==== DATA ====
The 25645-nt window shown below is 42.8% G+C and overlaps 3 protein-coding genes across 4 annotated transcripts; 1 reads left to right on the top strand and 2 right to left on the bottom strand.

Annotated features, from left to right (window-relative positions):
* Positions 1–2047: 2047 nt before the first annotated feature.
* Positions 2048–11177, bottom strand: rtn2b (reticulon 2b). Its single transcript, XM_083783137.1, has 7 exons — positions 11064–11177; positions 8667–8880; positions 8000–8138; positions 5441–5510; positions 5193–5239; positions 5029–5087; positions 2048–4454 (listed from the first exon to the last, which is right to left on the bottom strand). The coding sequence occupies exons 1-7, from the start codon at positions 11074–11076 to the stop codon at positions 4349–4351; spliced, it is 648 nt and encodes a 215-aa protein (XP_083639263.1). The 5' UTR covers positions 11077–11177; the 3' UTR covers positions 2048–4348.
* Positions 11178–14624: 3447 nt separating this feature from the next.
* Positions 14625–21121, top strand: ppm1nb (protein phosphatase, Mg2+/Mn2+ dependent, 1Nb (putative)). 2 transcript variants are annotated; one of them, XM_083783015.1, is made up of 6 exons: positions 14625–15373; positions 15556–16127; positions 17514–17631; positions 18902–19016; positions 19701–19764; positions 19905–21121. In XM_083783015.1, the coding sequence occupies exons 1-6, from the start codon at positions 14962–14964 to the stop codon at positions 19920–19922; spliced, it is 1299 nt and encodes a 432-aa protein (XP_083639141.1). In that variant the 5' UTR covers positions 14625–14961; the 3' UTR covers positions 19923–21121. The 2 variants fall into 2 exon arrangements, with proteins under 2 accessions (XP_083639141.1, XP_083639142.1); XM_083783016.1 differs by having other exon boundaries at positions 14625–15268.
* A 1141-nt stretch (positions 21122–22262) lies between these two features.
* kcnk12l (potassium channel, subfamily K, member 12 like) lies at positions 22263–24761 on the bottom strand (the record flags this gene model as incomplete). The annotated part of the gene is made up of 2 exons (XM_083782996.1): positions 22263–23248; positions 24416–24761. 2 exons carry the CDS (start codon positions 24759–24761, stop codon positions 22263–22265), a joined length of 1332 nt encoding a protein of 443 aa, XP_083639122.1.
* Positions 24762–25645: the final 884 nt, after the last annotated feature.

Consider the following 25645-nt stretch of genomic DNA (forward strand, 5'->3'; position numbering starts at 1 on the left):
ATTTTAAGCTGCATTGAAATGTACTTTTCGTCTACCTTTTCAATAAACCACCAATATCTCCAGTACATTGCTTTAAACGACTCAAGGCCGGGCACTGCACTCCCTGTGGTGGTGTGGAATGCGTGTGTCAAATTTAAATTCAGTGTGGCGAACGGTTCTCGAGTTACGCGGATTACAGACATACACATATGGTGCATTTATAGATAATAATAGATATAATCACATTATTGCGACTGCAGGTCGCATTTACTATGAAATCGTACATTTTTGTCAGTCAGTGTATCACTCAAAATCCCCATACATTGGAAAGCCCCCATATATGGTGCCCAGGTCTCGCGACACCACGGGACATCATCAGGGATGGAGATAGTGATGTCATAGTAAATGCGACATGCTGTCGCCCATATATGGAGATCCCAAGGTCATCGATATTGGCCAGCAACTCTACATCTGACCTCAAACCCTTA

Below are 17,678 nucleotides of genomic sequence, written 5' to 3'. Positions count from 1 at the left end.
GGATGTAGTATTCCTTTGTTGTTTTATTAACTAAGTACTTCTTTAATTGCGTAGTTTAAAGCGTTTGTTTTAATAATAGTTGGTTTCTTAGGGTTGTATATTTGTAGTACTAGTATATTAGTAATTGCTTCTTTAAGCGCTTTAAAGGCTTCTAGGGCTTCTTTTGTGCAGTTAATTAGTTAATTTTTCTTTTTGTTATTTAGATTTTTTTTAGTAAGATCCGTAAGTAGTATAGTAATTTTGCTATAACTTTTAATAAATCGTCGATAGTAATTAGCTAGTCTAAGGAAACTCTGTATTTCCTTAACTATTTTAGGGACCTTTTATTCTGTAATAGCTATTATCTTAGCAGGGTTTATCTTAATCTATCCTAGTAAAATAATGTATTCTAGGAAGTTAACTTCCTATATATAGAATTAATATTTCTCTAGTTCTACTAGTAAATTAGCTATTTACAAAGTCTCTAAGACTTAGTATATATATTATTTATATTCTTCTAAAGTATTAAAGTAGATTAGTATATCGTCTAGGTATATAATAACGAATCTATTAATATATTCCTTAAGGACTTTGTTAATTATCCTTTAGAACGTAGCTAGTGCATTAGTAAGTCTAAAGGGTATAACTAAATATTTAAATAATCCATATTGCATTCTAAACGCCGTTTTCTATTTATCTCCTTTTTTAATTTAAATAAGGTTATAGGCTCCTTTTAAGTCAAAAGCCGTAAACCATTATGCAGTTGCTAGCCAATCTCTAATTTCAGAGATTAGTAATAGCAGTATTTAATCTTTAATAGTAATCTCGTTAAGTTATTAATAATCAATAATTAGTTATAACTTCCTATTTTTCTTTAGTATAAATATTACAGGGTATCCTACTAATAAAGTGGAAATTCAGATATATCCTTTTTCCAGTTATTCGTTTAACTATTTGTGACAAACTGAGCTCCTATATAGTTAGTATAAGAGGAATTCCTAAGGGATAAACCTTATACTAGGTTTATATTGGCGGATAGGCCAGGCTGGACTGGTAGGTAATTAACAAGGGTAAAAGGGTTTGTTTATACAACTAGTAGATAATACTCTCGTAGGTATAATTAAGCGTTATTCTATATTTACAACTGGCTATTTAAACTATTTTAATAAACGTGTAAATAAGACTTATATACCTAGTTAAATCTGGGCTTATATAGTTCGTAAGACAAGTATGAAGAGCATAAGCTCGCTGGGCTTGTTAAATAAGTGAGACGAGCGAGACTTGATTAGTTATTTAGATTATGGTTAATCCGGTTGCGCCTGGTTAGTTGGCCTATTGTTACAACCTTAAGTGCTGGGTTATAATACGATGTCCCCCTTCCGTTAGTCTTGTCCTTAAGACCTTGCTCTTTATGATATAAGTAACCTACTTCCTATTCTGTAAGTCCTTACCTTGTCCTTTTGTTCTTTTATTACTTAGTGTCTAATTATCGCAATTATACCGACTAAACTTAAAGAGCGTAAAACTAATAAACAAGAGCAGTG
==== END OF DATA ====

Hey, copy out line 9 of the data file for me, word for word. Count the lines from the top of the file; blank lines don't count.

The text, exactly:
* Positions 24762–25645: the final 884 nt, after the last annotated feature.